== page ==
A number of social media users are disturbed by Kanye West and the Game’s new claymation music video for “Eazy,” which depicts West kidnapping, burying and decapitating a clay figurine in the likeness of “Saturday Night Live” star Pete Davidson.
Released Wednesday, the violent visual is West’s latest attack on Davidson since the comedian began dating the rapper’s estranged wife, reality TV star Kim Kardashian.
In the “Eazy” video, a clay version of West — who changed his legal name to Ye — abducts a clay figurine of Davidson before burying it in the ground and holding its severed head.
“N—, we havin’ the best divorce ever / If we go to court, we’ll go to court together,” Ye raps on the track, which repeatedly references his turbulent divorce with Kardashian, the mother of their four young children. (On Wednesday, a judge declared Kardashian legally single, and the beauty mogul officially dropped “West” from her last name.)
“Rich-a— kids, this ain’t yo’ mama house / Climb on your brother’s shoulders, get that Top Ramen out / God saved me from that crash / Just so I can beat Pete Davidson’s a— (who?).”
The controversial video comes on the heels of Ye being accused of harassing Kardashian online, along with her telling an L.A. court that her former partner’s social media posts have caused her “emotional distress.”
Not long after the video came out, Twitter users condemned Ye for taking his public disdain for Davidson too far. Some even interpreted the claymation slaying as a serious threat against the actor, deeming the visual “weird and scary on so many levels.”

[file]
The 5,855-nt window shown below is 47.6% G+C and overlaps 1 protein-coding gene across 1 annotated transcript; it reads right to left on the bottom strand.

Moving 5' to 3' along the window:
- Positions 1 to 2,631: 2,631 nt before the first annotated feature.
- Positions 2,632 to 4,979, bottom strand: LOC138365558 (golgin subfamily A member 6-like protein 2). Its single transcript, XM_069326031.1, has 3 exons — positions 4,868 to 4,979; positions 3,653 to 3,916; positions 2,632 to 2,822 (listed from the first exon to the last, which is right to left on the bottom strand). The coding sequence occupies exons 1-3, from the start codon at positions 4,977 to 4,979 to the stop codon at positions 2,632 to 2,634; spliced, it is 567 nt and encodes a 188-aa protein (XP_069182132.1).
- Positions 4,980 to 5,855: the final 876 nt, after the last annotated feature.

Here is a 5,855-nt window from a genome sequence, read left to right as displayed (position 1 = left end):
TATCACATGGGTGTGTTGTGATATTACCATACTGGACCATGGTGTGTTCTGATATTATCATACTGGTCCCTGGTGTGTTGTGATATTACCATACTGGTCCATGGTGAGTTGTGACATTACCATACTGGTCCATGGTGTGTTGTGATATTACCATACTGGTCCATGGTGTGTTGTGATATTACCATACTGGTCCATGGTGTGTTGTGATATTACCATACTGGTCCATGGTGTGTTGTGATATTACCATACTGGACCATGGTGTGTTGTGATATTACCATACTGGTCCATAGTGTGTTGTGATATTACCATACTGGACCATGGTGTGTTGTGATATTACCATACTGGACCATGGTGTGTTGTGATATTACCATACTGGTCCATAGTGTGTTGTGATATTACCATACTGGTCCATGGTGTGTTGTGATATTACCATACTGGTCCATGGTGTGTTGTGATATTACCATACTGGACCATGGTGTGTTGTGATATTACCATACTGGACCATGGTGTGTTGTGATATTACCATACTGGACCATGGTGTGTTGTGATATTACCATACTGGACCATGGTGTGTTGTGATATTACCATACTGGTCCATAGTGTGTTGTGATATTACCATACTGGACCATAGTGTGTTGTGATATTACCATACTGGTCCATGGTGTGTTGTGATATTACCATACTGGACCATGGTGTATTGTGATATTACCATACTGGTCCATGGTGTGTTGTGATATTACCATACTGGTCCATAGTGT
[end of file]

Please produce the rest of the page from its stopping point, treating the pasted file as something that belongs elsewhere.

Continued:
“If I were Pete I would get a restraining order on [Ye] ASAP,” tweeted writer Meecham Whitson Meriweather, “it’s BEEN weird, but this is a whole new level. … Like imagine doing ALL THIS because you’re upset about a PR relationship.”
“All this violence for Pete shows that Kanye never viewed Kim as a human being but property,” wrote @black_isallgold.
Still, some defended Ye’s vision and praised the video as an innovative work of art. In recent weeks, Ye also has targeted Kardashian and Davidson in multiple since-deleted Instagram posts, dismissively referring to the comic as “Skete.”
At the end of the “Eazy” video, a title card reads: “Everyone lived happily ever after. Except you know who,” with “Skete” crossed out. “[Just kidding] he’s fine.”
“Kanye dropping this Eazy video on the day of his divorce is beautiful,” tweeted @MajestyRia. “As dark as it is, it’s beautiful. He’s an artist expressing his grief. If Skete can go on SNL & make a mockery of a man, he can become the joke as well. Art is subjective, it’s ok if you don’t like it.”
Others, however, criticized Ye’s supporters for “defending and excusing this disgusting … behavior” while pointing out a double standard regarding how the “Heartless” hitmaker’s work has been received compared to that of his female and LGBTQ+ contemporaries.
“More people were offended by Lil Nas X wearing a skirt and Cardi singing about her WAP than there are about this,” tweeted @TheTitanBaddie. “That’s wild to me.”
User @SAWberpunk tweeted, “people defending kanye’s music video for eazy because it’s ‘creative’ or ‘art’ have clearly never experienced an abusive relationship and it shows. this isn’t funny anymore, it’s disturbint. he needs to leave kim alone and stop harassing her.”
See more reactions to “Eazy” below.